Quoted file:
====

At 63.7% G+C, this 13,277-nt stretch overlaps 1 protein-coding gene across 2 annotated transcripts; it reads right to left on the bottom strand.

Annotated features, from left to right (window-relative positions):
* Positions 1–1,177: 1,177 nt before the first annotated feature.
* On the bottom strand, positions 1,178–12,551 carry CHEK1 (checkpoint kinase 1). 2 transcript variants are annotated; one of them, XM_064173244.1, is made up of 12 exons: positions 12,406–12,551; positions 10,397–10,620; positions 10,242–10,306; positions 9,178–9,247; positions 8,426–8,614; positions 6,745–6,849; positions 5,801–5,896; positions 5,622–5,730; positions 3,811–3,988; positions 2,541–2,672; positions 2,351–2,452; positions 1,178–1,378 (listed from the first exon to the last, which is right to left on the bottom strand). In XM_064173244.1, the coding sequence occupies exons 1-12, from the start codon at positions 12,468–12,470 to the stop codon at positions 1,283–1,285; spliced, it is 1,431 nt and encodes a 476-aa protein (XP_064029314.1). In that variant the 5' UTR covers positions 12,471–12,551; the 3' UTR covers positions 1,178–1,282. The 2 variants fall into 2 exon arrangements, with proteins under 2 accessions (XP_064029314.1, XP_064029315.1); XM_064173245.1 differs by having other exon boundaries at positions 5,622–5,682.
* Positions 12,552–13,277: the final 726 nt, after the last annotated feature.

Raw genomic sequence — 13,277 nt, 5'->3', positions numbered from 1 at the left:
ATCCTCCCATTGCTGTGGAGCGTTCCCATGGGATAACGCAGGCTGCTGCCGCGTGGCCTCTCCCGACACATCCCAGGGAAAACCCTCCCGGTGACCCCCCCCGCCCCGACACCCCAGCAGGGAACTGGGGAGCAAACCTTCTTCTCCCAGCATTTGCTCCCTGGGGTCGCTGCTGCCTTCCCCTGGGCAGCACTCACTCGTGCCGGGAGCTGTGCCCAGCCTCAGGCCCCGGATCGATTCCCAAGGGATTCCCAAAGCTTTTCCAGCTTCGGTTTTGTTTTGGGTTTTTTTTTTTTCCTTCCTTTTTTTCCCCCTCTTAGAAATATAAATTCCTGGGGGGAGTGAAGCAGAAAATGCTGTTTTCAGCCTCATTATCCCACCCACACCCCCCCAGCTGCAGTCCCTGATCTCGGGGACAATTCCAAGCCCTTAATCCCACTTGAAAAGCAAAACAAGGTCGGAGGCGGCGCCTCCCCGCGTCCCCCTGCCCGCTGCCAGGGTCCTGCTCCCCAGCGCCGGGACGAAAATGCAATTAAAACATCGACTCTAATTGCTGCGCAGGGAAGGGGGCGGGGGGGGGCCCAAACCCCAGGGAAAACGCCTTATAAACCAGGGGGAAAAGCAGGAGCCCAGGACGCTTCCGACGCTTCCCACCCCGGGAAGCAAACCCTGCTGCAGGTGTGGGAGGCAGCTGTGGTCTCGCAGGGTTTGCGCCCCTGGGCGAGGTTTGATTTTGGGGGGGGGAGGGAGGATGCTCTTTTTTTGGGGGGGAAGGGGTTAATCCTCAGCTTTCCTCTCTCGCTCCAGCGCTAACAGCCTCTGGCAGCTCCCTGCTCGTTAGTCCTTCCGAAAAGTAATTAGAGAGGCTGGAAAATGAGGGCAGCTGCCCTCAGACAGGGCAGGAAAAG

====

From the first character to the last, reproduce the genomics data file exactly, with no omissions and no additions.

At 63.7% G+C, this 13,277-nt stretch overlaps 1 protein-coding gene across 2 annotated transcripts; it reads right to left on the bottom strand.

Annotated features, from left to right (window-relative positions):
* Positions 1–1,177: 1,177 nt before the first annotated feature.
* On the bottom strand, positions 1,178–12,551 carry CHEK1 (checkpoint kinase 1). 2 transcript variants are annotated; one of them, XM_064173244.1, is made up of 12 exons: positions 12,406–12,551; positions 10,397–10,620; positions 10,242–10,306; positions 9,178–9,247; positions 8,426–8,614; positions 6,745–6,849; positions 5,801–5,896; positions 5,622–5,730; positions 3,811–3,988; positions 2,541–2,672; positions 2,351–2,452; positions 1,178–1,378 (listed from the first exon to the last, which is right to left on the bottom strand). In XM_064173244.1, the coding sequence occupies exons 1-12, from the start codon at positions 12,468–12,470 to the stop codon at positions 1,283–1,285; spliced, it is 1,431 nt and encodes a 476-aa protein (XP_064029314.1). In that variant the 5' UTR covers positions 12,471–12,551; the 3' UTR covers positions 1,178–1,282. The 2 variants fall into 2 exon arrangements, with proteins under 2 accessions (XP_064029314.1, XP_064029315.1); XM_064173245.1 differs by having other exon boundaries at positions 5,622–5,682.
* Positions 12,552–13,277: the final 726 nt, after the last annotated feature.

Raw genomic sequence — 13,277 nt, 5'->3', positions numbered from 1 at the left:
ATCCTCCCATTGCTGTGGAGCGTTCCCATGGGATAACGCAGGCTGCTGCCGCGTGGCCTCTCCCGACACATCCCAGGGAAAACCCTCCCGGTGACCCCCCCCGCCCCGACACCCCAGCAGGGAACTGGGGAGCAAACCTTCTTCTCCCAGCATTTGCTCCCTGGGGTCGCTGCTGCCTTCCCCTGGGCAGCACTCACTCGTGCCGGGAGCTGTGCCCAGCCTCAGGCCCCGGATCGATTCCCAAGGGATTCCCAAAGCTTTTCCAGCTTCGGTTTTGTTTTGGGTTTTTTTTTTTTCCTTCCTTTTTTTCCCCCTCTTAGAAATATAAATTCCTGGGGGGAGTGAAGCAGAAAATGCTGTTTTCAGCCTCATTATCCCACCCACACCCCCCCAGCTGCAGTCCCTGATCTCGGGGACAATTCCAAGCCCTTAATCCCACTTGAAAAGCAAAACAAGGTCGGAGGCGGCGCCTCCCCGCGTCCCCCTGCCCGCTGCCAGGGTCCTGCTCCCCAGCGCCGGGACGAAAATGCAATTAAAACATCGACTCTAATTGCTGCGCAGGGAAGGGGGCGGGGGGGGGCCCAAACCCCAGGGAAAACGCCTTATAAACCAGGGGGAAAAGCAGGAGCCCAGGACGCTTCCGACGCTTCCCACCCCGGGAAGCAAACCCTGCTGCAGGTGTGGGAGGCAGCTGTGGTCTCGCAGGGTTTGCGCCCCTGGGCGAGGTTTGATTTTGGGGGGGGGAGGGAGGATGCTCTTTTTTTGGGGGGGAAGGGGTTAATCCTCAGCTTTCCTCTCTCGCTCCAGCGCTAACAGCCTCTGGCAGCTCCCTGCTCGTTAGTCCTTCCGAAAAGTAATTAGAGAGGCTGGAAAATGAGGGCAGCTGCCCTCAGACAGGGCAGGAAAAG